Eleventh Circuit Decides Moultrie’s Poultry Plaintiffs Run Afoul of RICO Pleading Standard

In Simpson/Roberts v. Sanderson Farms, Inc., No. 13-10624 (Mar. 7, 2014), the Eleventh Circuit considered whether two former employees of a poultry processing plant owned by Sanderson Farms properly stated a civil RICO claim under the Twombly and Iqbal pleading standards and held in the negative by affirming the district court’s dismissal of the plaintiffs’ amended complaint for failing plausibly to show injury or proximate cause.

Under a civil RICO claim, a plaintiff must establish three elements: (1) that the defendant committed a pattern of RICO predicate acts, (2) that the plaintiff suffered injury to business or property, and (3) that the defendant’s racketeering activity proximately caused the injury. In this case, Plaintiffs sued Sanderson alleging that a pattern of hiring illegal workers resulted in depressed wages for legal workers like the plaintiffs.

Plaintiffs’ first complaint was dismissed by the district court for failing to adequately plead that the defendant’s pattern of predicate acts proximately caused the alleged injury of depressed wages. In response, plaintiffs amended their complaint, exclusively invoking a violation of 18 U.S.C. § 1546 to establish a pattern of racketeering activity, but the district court again held the amended complaint offered no real evidence to plausibly suggest either injury or proximate cause.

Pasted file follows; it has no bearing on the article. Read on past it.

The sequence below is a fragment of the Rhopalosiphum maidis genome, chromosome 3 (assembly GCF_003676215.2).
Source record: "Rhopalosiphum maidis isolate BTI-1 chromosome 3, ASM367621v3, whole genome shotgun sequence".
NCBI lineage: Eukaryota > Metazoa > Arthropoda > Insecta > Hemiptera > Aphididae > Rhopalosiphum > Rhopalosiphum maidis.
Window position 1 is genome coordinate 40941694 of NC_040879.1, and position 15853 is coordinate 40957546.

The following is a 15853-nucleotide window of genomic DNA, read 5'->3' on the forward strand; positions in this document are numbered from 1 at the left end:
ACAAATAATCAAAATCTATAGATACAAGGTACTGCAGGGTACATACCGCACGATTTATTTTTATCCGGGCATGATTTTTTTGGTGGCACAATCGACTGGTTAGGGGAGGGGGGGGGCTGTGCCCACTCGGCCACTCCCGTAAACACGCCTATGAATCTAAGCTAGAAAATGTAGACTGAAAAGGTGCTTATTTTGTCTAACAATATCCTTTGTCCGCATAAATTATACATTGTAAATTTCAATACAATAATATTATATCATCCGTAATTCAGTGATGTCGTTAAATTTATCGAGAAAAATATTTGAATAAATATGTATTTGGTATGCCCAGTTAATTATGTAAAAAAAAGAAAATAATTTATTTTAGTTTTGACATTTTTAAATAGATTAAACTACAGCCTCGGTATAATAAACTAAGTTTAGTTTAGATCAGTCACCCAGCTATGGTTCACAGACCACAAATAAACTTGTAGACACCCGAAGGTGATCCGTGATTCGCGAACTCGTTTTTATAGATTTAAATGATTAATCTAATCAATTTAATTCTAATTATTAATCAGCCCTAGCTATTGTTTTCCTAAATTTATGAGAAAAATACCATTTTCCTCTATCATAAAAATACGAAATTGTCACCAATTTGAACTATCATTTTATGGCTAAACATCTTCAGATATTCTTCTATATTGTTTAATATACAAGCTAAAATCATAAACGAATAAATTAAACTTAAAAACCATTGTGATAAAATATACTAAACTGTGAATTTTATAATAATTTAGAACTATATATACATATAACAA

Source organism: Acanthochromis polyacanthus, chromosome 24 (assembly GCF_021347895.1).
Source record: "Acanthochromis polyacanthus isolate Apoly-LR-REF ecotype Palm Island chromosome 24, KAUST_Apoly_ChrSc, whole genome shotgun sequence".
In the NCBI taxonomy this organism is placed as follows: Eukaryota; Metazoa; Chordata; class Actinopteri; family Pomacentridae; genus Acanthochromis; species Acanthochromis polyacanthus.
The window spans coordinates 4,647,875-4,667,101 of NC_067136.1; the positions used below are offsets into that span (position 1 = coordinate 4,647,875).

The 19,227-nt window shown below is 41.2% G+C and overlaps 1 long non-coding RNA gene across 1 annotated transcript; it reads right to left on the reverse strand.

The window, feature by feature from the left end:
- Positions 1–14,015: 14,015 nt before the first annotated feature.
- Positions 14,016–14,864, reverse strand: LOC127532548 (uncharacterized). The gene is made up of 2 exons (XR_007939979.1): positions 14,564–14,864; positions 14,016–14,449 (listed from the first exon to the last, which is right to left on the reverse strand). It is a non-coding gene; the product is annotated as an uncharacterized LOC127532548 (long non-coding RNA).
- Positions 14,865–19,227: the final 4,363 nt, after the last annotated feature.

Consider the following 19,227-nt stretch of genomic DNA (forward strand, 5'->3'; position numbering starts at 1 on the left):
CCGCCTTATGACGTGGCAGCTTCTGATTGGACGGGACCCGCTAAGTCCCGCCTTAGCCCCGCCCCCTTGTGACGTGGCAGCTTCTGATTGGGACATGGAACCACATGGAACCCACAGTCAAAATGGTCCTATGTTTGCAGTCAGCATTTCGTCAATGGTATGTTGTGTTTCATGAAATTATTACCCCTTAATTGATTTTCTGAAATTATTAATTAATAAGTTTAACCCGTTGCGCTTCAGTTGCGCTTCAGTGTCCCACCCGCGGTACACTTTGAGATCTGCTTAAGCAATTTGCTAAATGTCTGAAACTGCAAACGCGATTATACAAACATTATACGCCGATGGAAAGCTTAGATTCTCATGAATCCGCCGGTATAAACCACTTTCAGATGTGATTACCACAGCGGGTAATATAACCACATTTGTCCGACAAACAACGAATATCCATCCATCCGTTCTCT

On appeal, the Eleventh Circuit affirmed the dismissal of the amended complaint agreeing with the district court that plaintiffs failed to plausibly establish that they suffered an injury in the form of depressed wages or that their injury was the proximate cause of Sanderson’s alleged §1546 violations. Plaintiffs tried to show wage depression in two ways in their amended complaint, but both did not meet the higher pleading standards required by Twombly and Iqbal. Plaintiffs did not show wage depression with empirical data because their numbers showed that their wages actually increased over the relevant time period and plaintiffs offered no additional data or facts to demonstrate that without Sanderson’s alleged misconduct their wages would have increased substantially. Further, plaintiffs were unable to rely on a vague market theory to show their injury. Thus, with the minimal facts and data alleged, the plaintiffs failed to allege the § 1964(c) injury element “above the speculative level.” Finally, plaintiffs did not show a plausible direct relationship between the § 1546 violations and the allegedly depressed wages because plaintiffs offered no population data, no evidence of the relevant market, no before-and-after wage rates, nor any wage data from comparable poultry processing plants. This lack of data left open too many crucial variables in the plaintiffs’ theory of causation. With two of the three elements needed to state a civil RICO claim inadequately pled, the plaintiffs’ complaint did not meet the necessary pleading standard to survive dismissal.

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